Baseball Bin Berry Berry good to Me
Well, the whole family went to a baseball game in the Emerald City last weekend, which for once looked like it wouldn’t live up to its rep as the wettest city in North America. In fact, we were greeted by a startlingly clear blue-sky and mid-80s pool-lounging weather, which lasted exactly one day. We were there to watch the worst team in the AL West (Seattle) take on the best team in the AL Central (White Sox), fully expecting the M’s to get the ass-whupping they clearly deserved. By Saturday, the clouds had moved in, and soon it had reverted to the typical chilly, breezy Seattle we all know so well.
But even when you are watching a bad team play, baseball is a game of endless wonder. Not only do you witness the most difficult task in all of professional sport—the hitting of a pitched baseball—but you also enjoy the most elegant, intelligent, multi-faceted sport in the world. Its pastoral and contemplative qualities are well-documented by writers more gifted than yers truly, but what really gets me about baseball is the geometric progression of possible outcomes for each and every single play. It is a game of seemingly endless possibilities; like the proverbial toe-dipping stream, you never see the same game twice.
And while this game was no different, in that it WAS different from every other game I’d ever seen, I realized, while watching my least favourite M (Bret "Pretty Boy" Boone) hit a monstrous 440 foot game-winning homer, that I had been rather unmoved by the feat. In fact, what most surprised me was how swept up I was by the grace of the game played by Ichiro Suzuki. Now, baseball is also a game that allows for an inordinate amount of statistical analysis, and I am a Baseball Prospectus-reading stat-head junkie who understands that, by any objective measure of performance, Ichiro Suzuki, while certainly a good player, is far from the high-impact player that you would expect from an MVP. His good batting average is rather hollow (he doesn’t walk enough and hits few home runs) and as a right fielder his defense—despite his cannon arm and terrific ability to cover acres of ground--is not particularly important to the outcome of many ball games (unlike, say a fella who plays up the middle, like a shortstop, second baseman or centre fielder) . Statistically speaking, he’s just not that impressive a player.
Yet, when I watched Ichiro play this game, I was completely seduced by the elegance of his playing style. In one at bat, his smooth slash and burn stroke resulted in a gunshot double that I had a great angle on, being positioned in the left field bleachers, and the way that puppy did its elastic-band bend thang into the left field corner, landing just inches inside the third base line was a real joy to behold. That it looked like just about every other double he’s hit in his career is sort of the point—Ichiro’s got that particular hit down so well that he’ll probably be able to hit ‘em when he’s hobbling out to the on deck circle in a walker. More impressive still was the manner with which he manned right field. Running swiftly, but without urgency, he seems in complete control of the play every time the ball is hit his way. On one extraordinary play in particular, Ichiro ranged deep into the right field gap, while Hiram Boccachico (what he’s doing in centre field when the M’s have Randy Winn in left I’m STILL trying to sort out) barreling across from centre, was on a clear collision course with Ichiro. As the two players converged on the ball (and each other), Ichiro appeared to pull out of the play to avoid the collision, slipping just in behind HB at the very last moment, thereby allowing HB to make the catch by passing in front of him. But HB missed the ball (that’s what you get when you put a utility infielder in cf). More impressively, Ichiro, who had pulled up out of the play to avoid the collision and give the catch to his centre fielder (who should have been covering for Ichiro on the play, but again, that’s what you get when you put an infielder in cf), who was behind HB and thus undoubtedly had his line of sight at least partially obscured, this same Ichiro caught the damned ball! It was a Willie Mays-worthy snag and a stylin' Yankee Clipper-esque piece of elegence. Dazzling stuff.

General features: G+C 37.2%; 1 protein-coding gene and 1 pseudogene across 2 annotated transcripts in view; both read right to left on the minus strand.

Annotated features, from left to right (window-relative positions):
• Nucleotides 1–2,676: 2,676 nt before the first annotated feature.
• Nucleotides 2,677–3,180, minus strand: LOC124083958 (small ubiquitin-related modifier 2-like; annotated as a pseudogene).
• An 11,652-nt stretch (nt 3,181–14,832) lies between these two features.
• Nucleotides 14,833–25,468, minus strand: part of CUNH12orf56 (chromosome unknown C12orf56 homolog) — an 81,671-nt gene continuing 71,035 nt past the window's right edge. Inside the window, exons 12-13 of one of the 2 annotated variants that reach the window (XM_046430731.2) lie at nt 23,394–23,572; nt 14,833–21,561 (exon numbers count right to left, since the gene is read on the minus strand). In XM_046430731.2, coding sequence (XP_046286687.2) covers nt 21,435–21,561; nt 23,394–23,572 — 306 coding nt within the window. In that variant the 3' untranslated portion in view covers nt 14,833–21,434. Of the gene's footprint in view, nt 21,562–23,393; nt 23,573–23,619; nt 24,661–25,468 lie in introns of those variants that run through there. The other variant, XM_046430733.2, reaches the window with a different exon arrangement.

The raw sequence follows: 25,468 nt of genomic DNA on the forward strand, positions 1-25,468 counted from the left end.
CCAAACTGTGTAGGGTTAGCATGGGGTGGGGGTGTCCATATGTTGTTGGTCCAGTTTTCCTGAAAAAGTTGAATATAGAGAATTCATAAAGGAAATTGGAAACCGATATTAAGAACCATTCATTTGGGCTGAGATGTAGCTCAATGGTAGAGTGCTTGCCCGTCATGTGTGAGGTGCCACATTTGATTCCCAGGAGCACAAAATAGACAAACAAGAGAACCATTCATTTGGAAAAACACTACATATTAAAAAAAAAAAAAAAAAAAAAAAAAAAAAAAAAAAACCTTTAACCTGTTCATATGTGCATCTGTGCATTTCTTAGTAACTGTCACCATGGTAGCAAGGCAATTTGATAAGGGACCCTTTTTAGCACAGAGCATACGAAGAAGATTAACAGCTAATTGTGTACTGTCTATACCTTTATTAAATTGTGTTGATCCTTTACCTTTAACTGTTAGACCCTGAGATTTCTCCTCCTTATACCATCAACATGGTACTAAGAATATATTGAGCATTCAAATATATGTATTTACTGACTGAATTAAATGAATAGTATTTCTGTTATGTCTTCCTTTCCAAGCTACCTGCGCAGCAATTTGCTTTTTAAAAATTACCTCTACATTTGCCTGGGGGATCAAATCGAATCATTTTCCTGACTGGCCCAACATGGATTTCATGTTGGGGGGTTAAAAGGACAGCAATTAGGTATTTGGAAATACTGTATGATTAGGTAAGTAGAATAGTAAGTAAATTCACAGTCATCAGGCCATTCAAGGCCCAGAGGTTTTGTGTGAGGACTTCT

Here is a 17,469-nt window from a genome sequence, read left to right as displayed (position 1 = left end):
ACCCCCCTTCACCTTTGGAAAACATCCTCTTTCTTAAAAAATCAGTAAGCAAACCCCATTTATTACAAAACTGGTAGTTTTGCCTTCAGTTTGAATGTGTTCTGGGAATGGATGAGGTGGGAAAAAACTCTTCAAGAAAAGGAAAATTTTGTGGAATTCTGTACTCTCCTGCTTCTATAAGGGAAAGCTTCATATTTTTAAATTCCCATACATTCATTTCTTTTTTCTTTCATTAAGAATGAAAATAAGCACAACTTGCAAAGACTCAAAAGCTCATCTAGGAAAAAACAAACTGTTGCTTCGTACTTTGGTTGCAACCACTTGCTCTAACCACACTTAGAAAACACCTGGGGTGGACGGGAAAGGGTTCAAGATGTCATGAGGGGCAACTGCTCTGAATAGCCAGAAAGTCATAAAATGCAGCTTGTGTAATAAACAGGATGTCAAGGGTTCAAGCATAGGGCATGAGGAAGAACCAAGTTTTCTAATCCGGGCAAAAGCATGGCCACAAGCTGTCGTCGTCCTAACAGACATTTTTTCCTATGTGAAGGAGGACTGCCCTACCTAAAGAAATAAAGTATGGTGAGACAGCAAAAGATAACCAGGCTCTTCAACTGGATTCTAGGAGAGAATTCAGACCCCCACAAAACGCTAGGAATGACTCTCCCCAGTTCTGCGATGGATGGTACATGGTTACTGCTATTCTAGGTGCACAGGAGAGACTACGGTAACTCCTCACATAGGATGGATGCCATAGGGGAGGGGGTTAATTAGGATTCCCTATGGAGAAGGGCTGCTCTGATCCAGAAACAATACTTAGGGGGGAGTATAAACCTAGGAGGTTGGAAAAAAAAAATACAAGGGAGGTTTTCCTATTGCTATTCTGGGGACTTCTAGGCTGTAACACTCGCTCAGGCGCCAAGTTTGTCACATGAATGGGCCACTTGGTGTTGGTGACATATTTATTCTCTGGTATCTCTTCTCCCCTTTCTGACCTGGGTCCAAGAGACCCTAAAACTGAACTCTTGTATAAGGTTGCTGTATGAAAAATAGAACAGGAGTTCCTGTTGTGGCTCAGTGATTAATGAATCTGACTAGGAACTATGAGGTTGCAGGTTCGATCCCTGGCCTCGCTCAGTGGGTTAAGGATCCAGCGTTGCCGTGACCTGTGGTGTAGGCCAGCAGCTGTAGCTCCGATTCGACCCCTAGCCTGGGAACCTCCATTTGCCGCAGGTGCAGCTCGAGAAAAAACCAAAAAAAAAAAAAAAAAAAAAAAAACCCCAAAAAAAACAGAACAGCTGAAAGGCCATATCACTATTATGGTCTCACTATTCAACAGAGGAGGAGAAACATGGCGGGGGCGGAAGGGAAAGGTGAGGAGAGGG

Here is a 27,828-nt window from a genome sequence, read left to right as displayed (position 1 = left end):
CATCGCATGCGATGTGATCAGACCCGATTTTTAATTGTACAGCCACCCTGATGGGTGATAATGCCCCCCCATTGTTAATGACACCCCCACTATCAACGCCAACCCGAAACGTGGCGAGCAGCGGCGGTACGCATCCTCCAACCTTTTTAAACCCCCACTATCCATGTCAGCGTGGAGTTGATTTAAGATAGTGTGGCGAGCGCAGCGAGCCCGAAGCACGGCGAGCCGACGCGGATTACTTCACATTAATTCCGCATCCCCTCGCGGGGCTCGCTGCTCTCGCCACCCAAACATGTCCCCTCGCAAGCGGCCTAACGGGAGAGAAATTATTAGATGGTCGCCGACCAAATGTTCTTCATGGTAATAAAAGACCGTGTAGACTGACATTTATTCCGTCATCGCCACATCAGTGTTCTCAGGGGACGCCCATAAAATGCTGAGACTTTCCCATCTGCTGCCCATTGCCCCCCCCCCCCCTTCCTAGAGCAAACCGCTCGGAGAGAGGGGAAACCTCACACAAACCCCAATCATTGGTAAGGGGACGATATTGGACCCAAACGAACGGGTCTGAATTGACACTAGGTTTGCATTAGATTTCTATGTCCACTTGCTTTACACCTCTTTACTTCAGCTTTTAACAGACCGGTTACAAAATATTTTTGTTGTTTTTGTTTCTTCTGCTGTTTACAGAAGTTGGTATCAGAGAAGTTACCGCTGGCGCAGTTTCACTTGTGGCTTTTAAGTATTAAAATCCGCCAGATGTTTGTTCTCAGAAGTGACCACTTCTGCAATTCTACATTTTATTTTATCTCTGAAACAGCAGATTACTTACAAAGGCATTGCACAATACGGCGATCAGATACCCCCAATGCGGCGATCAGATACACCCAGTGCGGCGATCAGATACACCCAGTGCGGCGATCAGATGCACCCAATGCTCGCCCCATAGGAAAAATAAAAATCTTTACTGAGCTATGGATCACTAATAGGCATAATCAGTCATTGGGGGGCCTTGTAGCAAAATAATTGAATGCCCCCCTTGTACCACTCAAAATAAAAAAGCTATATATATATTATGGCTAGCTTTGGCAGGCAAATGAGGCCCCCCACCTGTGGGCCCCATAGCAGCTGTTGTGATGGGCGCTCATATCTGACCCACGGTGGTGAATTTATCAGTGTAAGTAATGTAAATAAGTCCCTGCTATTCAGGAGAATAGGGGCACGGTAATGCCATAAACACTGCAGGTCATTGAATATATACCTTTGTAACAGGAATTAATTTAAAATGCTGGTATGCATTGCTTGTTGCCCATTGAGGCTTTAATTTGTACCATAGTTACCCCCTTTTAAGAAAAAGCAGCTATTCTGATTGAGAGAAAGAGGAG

But the thing is, like I said above, by any objective standard of measurement Ichiro is less valuable to his team than, say, a plodding, flat-footed slugger like Frank Thomas. Ichiro simply doesn’t put as many runs on the board with his bat, or prevent enough with his glove, to compete statistically with a fella like that. And so when I’m building my Strat-o-Matic team, I know that if my plan is to win, I had better choose Thomas before Ichiro. But just as clearly I know that if I am going to attend a game in order to see it beautifully played, I’d much rather watch Ichiro than The Big Hurt. Ichiro has complete command over the things that he does well, and watching him play puts me into a state of reverie that no Jim Rice clone will ever manage.
What this all has to do with movies I dunno. Mebbe to some extent it may explain my taste in films—I’ll generally take fleet-footed and challenging art house flicks over slamming action films any old day—but I’d be wary of trying to stretch that particular analogy too far. After all, consistency being the hobgoblin of small minds and all that, I like big, broad strokes too, and will most certainly watch a Leone and Kurosawa film before a Visconti or Mizoguchi effort, so my tastes are hardly stone-etched. Whatever. The hardest decision I’ll be making tonight is whether to watch the M’s play fellow cellar-dwelling Montreal Expos or to toss some 7 Samurai into the DVD player.
Or, as I am wont to say when presented with such dilemmas: Why not both?